Corp. to talk review, ethics

The Yale Corporation, the University’s highest decision-making body, will focus on the recently-revealed academic review capital campaign and other University fiscal matters when it convenes this weekend for its second meeting of the academic year, Yale officials said.

While the Corporation traditionally keeps its agenda secret, University officials said the Corporation is also likely to discuss the University’s new code of ethics and the search for a new vice president of finance.

Graduate School Dean Peter Salovey said the Corporation will most likely discuss the specifics of the academic review capital campaign. The campaign is expected to raise between $200 million and $500 million to fund the implementation of changes recommended by the Committee on Yale College Education last spring and approved by professors last month, Yale President Richard Levin said. The proposals will increase the size of the faculty and augment study-abroad opportunities, among other changes.

“The Corporation has to weigh in on what the boundaries of the capital campaign would be — how big, how long,” Salovey said.

Corporation senior fellow John Pepper ’60 said the University has informed members of the Corporation of major changes that will occur in the undergraduate experience once the University enacts the academic review proposals.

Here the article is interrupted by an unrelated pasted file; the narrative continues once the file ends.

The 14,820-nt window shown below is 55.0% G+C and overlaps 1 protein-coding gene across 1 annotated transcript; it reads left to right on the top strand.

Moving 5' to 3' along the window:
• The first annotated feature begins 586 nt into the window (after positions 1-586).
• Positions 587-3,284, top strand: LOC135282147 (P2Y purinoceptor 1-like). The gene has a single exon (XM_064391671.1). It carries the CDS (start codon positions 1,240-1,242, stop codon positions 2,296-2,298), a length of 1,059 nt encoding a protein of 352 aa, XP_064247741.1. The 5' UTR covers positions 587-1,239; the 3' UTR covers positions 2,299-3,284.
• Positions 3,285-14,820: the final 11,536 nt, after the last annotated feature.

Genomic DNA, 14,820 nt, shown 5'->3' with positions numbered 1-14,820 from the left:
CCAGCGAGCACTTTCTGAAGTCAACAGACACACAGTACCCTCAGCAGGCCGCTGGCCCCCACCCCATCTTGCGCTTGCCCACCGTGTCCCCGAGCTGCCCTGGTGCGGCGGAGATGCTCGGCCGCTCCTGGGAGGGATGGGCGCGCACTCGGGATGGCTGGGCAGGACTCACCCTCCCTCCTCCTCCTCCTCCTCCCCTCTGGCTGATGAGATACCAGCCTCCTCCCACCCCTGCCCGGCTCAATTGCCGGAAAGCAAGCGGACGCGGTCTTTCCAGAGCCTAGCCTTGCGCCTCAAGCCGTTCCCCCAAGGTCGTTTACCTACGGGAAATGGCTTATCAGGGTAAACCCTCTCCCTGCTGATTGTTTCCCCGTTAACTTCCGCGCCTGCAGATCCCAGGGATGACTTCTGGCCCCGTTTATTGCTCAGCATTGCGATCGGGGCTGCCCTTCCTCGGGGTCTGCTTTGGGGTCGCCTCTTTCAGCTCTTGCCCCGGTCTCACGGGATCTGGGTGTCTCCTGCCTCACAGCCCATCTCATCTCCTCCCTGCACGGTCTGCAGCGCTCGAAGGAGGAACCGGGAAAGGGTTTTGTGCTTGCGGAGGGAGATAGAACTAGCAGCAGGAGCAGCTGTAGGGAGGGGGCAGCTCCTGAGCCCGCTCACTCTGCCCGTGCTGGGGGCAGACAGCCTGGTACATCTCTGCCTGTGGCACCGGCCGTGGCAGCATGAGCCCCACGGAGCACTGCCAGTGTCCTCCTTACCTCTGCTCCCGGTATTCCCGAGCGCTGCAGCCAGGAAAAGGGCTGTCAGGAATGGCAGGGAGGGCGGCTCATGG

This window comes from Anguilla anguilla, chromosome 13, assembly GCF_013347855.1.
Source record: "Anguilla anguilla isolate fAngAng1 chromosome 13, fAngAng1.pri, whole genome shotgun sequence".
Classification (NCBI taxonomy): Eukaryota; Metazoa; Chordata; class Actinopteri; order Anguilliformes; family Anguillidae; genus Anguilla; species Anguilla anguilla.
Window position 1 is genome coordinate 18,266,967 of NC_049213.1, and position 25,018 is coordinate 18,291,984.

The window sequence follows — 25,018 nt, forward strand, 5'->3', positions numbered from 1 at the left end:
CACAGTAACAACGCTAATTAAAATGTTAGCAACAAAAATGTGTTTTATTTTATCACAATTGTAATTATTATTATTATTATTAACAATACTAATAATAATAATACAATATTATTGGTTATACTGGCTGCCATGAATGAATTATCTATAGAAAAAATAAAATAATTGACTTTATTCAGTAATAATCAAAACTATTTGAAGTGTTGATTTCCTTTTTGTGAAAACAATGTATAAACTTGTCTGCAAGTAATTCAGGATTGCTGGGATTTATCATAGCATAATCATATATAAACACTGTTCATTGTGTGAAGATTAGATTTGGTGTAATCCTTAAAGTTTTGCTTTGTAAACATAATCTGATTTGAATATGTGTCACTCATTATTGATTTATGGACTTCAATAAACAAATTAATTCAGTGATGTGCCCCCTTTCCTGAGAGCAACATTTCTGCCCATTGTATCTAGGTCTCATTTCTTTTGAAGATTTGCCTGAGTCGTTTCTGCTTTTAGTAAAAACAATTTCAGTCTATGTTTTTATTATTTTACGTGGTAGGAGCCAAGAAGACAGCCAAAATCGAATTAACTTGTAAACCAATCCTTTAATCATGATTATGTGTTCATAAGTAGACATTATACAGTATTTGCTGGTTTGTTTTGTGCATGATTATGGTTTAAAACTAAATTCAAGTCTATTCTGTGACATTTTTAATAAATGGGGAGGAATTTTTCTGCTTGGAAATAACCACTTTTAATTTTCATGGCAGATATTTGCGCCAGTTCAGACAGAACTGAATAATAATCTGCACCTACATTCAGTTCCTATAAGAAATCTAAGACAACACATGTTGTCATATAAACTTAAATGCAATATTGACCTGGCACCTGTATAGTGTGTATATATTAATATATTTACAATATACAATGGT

“We’ve kept abreast as a corporation of the key points and key changes,” Pepper said. “We have an opportunity to contribute ideas.”

Yale College Dean Richard Brodhead said there will be a “major presentation” on the academic review at the Corporation meeting following this weekend’s meeting.

Brodhead said in addition to reviewing proposals, the Committee will also discuss some of the budgetary problems the University currently faces, including a projected $30 million budget deficit in the 2004-2005 fiscal year.

Pepper said it is important that the University monitors its spending while remaining true to its academic mission.

“[We] make sure that we achieve savings and do so in a way that doesn’t get in the way of the mission of the school,” Pepper said.

With the financial health of the school on the table for discussion, Yale officials said it is also likely that the meeting’s agenda will include a discussion on the search for a new vice president of finance and administration to replace interim Vice President Bruce Alexander.

Corporation member Roland Betts ’68 said the University is still searching for a replacement.

“It’ll certainly be in discussion, but we’re looking,” Betts said.

Pepper said the Committee will also assess the effectiveness of the Yale University Standards of Business Conduct. The code, released in October, formalized the University’s ethical business policies.

Levin’s recent trip to China might also be a topic for discussion, Pepper said.

The Corporation meeting is a “pretty typical meeting,” Betts said. He said he does not expect any “large,” high-profile topics to be on the agenda. In comparison to the last Corporation meeting in the fall during the labor strikes, this meeting should be less controversial, Betts said.

But Betts said even without an issue such as the strike up for discussion, the Corporation meeting will still be engaging and “fun.”

“The meetings are always lively [and] thoughtful,” Betts said.

University Secretary Linda Lorimer said the Corporation will meet four more times during the school year.

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